Researchers find a way to stop lung damage due to the body's immune response
University of Calgary researchers at the Cumming School of Medicine (CSM) led by Drs. Donna Senger, Ph.D., Paul Kubes, Ph.D., and Stephen Robbins, Ph.D. have discovered a new way to stop harmful inflammation in the lungs due to sepsis and injury.
"This work demonstrates the power of collaboration in solving complex health issues to benefit patients," says Robbins, a professor in the departments of Oncology, and Biochemistry & Molecular Biology and Scientific Director of the CIHR Institute of Cancer Research. "The research involved teams from 10 laboratories, nine at UCalgary with investigators from the Arnie Charbonneau Cancer Institute and the Snyder Institute for Chronic Diseases."
One in 18 deaths in Canada is connected to sepsis. It occurs when the body is fighting off severe infection. The immune system goes into overdrive sending white blood cells to clear up the infection. The battle between your immune system and the infection leads to inflammation. A problem occurs when the white blood cells leave the blood stream and move into the tissue to clean up the inflammation. In some cases instead of cleaning up and moving on, they stay, and more white blood cells come in behind them. The accumulation causes damage to internal organs, like the lungs, and can lead to death.
Sepsis is not the only condition that leads to an unhealthy collection of white blood cells in the lungs. Inflammation caused by injury, and other diseases, can also create this harmful response. Acute lung injury is a leading cause of death in critical care in Canada.
The collaboration began about 15 years ago. It was a project based on a similar premise, with two distinct problems to solve. The researchers wanted to know what was causing some cells to bind in the lungs. Senger and Robbins are cancer biologists and were investigating how cancer metastasizes. They knew that some cancer cells target the lungs and somehow stay there and grow. Many people with cancerous tumours do not die from the primary tumour, but rather from where the cancer metastasizes. Meanwhile, Kubes, a specialist in inflammation was investigating why white blood cells collect in the lungs. In conditions like sepsis, victims often die from the body's response to the illness, not from sepsis itself.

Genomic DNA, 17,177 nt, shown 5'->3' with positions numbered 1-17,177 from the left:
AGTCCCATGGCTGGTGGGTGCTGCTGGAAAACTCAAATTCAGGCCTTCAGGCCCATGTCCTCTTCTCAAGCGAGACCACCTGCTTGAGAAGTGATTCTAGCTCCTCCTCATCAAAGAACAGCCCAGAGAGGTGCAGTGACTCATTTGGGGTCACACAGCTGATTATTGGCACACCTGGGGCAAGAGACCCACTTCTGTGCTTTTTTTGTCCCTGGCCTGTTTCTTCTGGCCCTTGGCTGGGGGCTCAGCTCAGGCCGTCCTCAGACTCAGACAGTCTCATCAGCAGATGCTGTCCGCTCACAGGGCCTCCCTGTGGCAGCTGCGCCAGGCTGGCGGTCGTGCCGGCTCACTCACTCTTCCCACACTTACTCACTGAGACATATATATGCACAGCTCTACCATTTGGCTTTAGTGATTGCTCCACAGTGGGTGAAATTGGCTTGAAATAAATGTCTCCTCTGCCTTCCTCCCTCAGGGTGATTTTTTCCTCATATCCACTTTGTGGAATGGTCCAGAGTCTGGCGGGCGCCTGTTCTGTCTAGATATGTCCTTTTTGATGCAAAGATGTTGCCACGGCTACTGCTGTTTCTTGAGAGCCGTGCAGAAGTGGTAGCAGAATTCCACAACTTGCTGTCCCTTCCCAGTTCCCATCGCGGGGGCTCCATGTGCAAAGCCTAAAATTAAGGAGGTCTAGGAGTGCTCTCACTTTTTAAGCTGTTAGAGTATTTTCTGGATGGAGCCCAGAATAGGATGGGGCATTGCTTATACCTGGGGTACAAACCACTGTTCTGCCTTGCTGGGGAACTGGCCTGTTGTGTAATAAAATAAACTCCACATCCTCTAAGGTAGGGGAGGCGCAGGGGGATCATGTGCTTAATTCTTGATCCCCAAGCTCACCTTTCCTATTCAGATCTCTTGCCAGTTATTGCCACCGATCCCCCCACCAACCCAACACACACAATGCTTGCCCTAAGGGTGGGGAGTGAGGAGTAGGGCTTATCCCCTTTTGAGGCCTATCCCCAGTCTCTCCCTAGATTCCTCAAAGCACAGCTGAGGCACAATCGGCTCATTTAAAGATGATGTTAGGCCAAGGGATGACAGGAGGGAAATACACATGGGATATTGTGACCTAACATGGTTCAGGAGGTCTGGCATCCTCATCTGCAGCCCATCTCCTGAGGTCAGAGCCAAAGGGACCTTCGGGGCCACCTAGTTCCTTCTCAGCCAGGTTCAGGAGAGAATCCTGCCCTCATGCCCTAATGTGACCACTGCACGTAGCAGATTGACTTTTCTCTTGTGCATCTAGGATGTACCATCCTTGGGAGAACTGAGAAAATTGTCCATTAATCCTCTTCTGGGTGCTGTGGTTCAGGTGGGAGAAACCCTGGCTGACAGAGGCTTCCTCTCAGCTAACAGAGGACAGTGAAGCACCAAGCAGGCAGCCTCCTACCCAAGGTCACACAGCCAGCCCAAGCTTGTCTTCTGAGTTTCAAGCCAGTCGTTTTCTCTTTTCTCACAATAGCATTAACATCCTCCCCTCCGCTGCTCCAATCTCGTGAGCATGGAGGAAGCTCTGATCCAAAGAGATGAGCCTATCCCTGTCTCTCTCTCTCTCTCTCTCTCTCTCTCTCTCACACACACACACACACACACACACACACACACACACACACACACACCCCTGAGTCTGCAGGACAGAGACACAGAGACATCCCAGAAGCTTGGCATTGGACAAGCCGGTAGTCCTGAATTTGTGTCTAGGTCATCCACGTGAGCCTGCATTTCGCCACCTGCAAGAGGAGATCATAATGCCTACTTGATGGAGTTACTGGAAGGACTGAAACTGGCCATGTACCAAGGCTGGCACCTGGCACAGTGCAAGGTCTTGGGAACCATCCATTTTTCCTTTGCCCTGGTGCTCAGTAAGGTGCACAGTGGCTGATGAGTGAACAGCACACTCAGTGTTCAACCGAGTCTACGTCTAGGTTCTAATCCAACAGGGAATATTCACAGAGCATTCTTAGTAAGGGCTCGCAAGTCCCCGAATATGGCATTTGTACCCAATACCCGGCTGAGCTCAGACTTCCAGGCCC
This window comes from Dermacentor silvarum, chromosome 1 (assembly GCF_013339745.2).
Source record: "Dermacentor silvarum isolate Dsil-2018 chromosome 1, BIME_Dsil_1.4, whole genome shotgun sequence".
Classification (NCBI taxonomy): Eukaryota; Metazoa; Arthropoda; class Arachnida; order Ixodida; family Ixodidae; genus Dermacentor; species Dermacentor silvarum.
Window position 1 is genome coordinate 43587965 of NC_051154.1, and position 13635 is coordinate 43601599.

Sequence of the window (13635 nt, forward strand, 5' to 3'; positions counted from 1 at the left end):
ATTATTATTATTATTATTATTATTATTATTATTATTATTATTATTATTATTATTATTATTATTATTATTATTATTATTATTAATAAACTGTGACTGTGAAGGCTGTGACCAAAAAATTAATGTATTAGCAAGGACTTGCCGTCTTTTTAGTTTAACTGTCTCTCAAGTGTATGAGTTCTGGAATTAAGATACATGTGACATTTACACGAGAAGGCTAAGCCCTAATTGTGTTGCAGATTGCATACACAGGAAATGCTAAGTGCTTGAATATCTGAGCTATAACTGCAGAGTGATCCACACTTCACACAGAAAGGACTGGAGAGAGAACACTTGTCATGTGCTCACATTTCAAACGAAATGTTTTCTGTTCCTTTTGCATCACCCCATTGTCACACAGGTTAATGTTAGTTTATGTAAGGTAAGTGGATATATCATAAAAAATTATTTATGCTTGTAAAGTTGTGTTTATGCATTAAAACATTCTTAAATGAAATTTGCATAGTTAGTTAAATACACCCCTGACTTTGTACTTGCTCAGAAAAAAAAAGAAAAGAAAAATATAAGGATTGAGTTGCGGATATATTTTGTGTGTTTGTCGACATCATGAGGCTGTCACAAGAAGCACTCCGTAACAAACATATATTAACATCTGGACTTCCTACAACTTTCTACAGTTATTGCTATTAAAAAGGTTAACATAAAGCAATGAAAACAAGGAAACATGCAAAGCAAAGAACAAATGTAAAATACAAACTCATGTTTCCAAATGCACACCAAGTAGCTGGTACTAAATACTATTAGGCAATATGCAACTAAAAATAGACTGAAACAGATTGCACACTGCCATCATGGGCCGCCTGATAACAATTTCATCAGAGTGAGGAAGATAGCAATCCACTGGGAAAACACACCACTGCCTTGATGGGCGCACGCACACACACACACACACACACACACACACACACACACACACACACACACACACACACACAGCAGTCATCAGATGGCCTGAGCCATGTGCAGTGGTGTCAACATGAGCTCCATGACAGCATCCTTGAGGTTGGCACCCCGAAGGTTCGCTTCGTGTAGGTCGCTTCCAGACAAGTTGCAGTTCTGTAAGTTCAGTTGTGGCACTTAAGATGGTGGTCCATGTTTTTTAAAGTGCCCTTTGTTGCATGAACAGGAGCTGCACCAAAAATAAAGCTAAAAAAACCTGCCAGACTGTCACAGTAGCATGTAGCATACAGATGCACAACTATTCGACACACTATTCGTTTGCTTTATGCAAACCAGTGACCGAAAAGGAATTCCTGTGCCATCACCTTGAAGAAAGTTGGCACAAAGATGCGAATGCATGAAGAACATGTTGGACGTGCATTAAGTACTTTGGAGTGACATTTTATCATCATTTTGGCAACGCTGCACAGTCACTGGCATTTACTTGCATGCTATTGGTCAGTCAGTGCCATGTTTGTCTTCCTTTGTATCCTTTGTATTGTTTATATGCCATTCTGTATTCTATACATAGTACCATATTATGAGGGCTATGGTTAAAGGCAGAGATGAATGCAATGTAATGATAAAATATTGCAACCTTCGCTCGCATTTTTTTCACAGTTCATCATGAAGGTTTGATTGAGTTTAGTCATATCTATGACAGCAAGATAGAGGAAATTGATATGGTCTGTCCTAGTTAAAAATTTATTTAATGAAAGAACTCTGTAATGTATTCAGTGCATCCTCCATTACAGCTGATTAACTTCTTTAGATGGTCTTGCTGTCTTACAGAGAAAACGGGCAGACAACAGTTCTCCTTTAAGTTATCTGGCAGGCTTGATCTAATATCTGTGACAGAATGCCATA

Together they started screening for a molecule present in both processes. They targeted the lining of blood vessels in the lungs because they suspected a signal would be present that allows cancer cells and white blood cells to stop and collect there. That's exactly where they found a molecule present during inflammation that could bind with white blood cells and help the cells pass from the blood stream into the tissue. As long as those molecules are present, white blood cells continue to bind them.
Once the scientists understood how and why the white blood cells were entering the tissue, they went in search of an "off switch" to stop the molecule from binding with the white blood cell. The teams developed a drug-like molecule that when introduced into the blood stream prevents white blood cells from binding with the molecule.
"We discovered that by targeting this molecule we can stop the ill effects of sepsis, acute lung injury and death," says Kubes, the director of the Snyder Institute for Chronic Diseases at the CSM and professor in the Department of Physiology and Pharmacology. "It could have an impact on any inflammatory condition in which lung injury is a contributor to worsening a patient's condition."
With this knowledge, the researchers have found a similar process that occurs in the liver. They've now patented two drug-like molecules that can prevent lung and liver damage due to inflammation. While all of the research to date has been performed on mice, a phase I clinical trial is underway to begin human testing.
The researchers are also applying the findings to cancer metastasis in hopes this new understanding could lead to treatments to stop cancer cells from spreading in the body and targeting the liver and lungs.
"The molecule we discovered binds to both white blood cells and certain cancer cells," says Senger, a research associate professor in the Department of Oncology. "We've developed a way to stop the white blood cells from binding and moving into the tissue. Now, we're hoping to find a solution to prevent cancer cells from spreading to these organs."